With the variables listed above, I estimated how much each department has spent on research and technical advice from external organizations (see Figure 1 below). This includes all types of research – not just the social sciences. And it includes only the direct spending by the departments, and not the policy sector as a whole. For example, data for the Department of Health does not include research spending by the NHS, just as spending by the Department for Communities and Local Government does not include spending by local authorities.
Figure 1: Estimated UK central government (only) spending on research and technical consultancy, by type of recipient organization (£ millions)
Source: PPG analysis of government open spending data (2012 – 2013).
Note: Spending figures are for central department direct expenditure only and do not include research spending by regional or local bodies. Graph does not include the Department for International Development as its numbers are too high and skew presentation.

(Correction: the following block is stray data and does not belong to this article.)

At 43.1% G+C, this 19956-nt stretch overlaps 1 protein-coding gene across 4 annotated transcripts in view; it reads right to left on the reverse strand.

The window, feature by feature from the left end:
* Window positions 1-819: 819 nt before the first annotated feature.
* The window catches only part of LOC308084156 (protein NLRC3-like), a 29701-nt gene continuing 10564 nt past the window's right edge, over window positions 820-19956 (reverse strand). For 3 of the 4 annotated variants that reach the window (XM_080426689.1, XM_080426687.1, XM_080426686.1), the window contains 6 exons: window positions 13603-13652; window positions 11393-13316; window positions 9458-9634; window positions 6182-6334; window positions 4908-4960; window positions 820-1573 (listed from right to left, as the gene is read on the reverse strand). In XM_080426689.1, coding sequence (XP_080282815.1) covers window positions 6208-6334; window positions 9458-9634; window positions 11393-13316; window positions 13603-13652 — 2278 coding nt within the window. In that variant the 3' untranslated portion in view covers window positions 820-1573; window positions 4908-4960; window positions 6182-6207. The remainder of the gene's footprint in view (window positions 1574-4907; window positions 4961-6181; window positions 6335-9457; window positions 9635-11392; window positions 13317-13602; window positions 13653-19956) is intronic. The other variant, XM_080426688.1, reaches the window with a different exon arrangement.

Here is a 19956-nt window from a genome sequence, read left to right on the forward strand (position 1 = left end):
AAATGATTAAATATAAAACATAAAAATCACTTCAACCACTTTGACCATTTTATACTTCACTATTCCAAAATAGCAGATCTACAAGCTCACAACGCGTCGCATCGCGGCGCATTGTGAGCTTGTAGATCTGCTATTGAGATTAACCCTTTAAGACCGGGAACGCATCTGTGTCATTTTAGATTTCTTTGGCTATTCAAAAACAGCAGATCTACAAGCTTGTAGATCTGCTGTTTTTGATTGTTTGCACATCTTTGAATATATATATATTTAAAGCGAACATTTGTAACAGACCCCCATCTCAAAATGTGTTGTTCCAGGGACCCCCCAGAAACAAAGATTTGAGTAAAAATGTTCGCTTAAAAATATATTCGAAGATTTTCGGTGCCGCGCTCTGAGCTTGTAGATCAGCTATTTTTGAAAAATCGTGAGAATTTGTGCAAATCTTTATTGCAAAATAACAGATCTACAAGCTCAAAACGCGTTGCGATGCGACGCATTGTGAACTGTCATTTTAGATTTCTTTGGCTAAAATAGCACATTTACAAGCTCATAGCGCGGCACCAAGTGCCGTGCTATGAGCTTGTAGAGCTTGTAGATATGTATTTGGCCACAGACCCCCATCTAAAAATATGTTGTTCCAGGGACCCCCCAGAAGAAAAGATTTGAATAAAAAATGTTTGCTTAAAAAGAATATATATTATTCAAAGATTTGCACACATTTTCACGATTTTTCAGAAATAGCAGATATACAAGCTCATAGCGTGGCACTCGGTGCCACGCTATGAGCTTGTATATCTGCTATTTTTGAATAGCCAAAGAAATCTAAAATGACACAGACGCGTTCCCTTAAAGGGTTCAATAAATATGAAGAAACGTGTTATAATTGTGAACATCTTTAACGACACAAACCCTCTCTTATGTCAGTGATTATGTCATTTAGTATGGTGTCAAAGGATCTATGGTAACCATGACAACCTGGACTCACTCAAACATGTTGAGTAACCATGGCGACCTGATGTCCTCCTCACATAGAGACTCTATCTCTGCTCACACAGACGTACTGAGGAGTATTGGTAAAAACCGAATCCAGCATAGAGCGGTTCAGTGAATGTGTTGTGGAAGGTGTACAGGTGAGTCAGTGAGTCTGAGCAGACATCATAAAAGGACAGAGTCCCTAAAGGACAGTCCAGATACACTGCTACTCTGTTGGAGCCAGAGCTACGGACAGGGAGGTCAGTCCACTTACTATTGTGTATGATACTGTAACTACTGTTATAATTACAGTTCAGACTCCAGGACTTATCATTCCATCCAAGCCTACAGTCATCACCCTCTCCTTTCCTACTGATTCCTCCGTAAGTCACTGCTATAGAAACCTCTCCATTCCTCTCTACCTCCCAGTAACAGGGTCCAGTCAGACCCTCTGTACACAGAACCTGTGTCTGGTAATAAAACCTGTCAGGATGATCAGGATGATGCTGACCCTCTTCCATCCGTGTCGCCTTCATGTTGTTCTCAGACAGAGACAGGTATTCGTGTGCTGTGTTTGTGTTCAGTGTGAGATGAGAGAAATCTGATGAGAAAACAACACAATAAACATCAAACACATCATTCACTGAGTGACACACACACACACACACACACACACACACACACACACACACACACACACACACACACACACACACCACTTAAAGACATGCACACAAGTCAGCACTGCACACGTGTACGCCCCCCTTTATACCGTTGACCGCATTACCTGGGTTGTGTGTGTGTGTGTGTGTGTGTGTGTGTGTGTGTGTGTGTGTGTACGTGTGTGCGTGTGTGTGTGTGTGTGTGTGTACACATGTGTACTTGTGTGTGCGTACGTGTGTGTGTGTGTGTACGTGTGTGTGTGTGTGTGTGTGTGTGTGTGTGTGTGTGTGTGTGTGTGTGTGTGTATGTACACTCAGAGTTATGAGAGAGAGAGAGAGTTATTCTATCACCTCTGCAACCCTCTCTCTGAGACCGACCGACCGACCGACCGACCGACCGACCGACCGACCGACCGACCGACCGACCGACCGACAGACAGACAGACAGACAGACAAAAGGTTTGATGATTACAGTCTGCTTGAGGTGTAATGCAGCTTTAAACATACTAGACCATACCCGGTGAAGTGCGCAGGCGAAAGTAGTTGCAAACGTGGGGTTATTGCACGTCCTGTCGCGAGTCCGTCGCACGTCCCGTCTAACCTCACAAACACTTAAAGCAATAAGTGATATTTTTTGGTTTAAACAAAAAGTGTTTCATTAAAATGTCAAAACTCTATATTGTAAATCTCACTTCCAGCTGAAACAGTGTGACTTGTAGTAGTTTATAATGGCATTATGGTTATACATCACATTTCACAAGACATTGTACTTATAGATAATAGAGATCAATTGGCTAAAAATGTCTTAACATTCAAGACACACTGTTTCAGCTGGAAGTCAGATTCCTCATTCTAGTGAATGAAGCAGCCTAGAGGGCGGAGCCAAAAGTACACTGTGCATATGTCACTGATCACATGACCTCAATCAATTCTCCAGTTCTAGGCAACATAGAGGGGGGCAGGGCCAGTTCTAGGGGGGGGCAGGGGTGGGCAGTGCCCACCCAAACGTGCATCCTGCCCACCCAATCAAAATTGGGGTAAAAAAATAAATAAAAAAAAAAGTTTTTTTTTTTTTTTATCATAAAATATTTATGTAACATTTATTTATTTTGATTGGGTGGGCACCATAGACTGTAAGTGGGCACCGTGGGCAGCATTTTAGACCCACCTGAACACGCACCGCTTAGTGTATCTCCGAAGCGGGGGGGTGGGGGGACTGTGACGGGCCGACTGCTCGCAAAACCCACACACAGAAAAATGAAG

It is clear that universities and academics by no means have a monopoly on supplying government departments with research and advice. In fact, it is only in health that universities can be said to be dominant provider, and the majority of this is accounted for by large STEM-based research programmes. In most departments, private sector firms appear to be a majority provider of research knowledge. And in some sectors, independent research institutes and ‘think tanks’ also play a prominent role.